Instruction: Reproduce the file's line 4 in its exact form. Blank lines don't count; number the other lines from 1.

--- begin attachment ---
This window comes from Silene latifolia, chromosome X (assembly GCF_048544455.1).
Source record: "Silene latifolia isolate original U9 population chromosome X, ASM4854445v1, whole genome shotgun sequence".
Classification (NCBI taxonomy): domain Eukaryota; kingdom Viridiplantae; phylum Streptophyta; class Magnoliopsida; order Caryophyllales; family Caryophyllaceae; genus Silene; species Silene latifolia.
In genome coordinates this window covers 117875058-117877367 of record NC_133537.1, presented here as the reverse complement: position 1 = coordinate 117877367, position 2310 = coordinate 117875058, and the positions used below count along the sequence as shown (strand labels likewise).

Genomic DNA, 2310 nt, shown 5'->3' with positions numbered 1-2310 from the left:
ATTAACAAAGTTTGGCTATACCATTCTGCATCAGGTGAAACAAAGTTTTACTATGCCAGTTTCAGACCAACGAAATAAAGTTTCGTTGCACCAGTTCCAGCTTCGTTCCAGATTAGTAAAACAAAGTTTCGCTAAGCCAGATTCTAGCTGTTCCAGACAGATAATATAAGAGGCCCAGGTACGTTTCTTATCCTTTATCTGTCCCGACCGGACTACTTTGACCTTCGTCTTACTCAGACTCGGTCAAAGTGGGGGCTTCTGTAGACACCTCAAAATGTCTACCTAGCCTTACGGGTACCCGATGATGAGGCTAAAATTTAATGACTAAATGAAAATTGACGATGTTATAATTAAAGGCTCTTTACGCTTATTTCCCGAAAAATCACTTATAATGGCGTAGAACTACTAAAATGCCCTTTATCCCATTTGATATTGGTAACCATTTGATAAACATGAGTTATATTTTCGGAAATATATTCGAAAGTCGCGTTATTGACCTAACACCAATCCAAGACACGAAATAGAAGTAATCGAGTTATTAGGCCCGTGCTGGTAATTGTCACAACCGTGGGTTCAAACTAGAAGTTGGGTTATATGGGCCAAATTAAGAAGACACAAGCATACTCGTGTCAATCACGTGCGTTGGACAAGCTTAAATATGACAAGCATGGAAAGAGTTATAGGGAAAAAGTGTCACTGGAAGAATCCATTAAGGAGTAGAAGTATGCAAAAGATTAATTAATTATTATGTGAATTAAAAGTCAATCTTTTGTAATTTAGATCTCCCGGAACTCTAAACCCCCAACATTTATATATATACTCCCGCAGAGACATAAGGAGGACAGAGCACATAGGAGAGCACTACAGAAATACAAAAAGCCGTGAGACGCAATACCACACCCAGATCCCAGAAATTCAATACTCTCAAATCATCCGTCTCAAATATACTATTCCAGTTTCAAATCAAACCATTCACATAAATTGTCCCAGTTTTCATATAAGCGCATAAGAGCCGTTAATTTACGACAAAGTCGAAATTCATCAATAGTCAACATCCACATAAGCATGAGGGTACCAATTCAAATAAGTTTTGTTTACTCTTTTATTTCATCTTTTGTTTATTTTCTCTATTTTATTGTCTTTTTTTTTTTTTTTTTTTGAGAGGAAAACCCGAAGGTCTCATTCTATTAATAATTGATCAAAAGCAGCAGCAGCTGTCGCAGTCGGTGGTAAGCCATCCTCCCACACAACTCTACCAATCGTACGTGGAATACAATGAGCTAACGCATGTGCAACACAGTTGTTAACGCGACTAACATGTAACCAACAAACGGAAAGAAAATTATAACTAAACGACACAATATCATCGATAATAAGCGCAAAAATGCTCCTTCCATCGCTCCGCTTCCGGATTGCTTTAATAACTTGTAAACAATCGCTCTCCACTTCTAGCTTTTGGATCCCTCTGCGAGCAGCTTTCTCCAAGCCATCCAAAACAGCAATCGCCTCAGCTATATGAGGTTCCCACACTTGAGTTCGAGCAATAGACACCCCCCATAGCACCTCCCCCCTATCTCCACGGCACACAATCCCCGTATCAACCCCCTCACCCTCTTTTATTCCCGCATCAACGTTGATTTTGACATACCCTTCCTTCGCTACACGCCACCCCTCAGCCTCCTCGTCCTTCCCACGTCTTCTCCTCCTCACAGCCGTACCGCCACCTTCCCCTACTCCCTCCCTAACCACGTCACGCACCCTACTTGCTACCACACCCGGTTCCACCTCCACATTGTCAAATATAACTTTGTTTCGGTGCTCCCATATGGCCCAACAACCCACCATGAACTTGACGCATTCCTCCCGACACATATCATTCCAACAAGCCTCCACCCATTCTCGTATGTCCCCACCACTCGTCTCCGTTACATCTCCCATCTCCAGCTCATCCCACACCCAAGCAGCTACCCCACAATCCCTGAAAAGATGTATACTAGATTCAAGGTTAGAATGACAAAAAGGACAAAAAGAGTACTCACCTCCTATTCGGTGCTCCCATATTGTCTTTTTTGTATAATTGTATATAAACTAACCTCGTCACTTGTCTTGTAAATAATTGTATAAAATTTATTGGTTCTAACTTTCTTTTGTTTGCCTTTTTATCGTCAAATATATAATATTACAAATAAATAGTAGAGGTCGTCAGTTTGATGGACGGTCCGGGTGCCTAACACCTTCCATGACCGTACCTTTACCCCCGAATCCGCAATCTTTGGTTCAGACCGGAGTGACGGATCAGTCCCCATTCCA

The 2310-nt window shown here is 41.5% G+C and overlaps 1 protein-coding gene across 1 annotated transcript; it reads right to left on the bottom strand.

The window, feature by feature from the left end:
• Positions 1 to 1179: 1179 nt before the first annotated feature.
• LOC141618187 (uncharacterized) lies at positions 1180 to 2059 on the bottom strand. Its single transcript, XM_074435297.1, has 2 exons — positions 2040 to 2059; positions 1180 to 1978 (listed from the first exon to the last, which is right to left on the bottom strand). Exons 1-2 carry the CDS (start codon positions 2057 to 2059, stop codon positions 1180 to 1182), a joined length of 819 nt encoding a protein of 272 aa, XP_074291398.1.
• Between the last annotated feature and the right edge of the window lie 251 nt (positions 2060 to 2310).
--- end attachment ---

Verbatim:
In genome coordinates this window covers 117875058-117877367 of record NC_133537.1, presented here as the reverse complement: position 1 = coordinate 117877367, position 2310 = coordinate 117875058, and the positions used below count along the sequence as shown (strand labels likewise).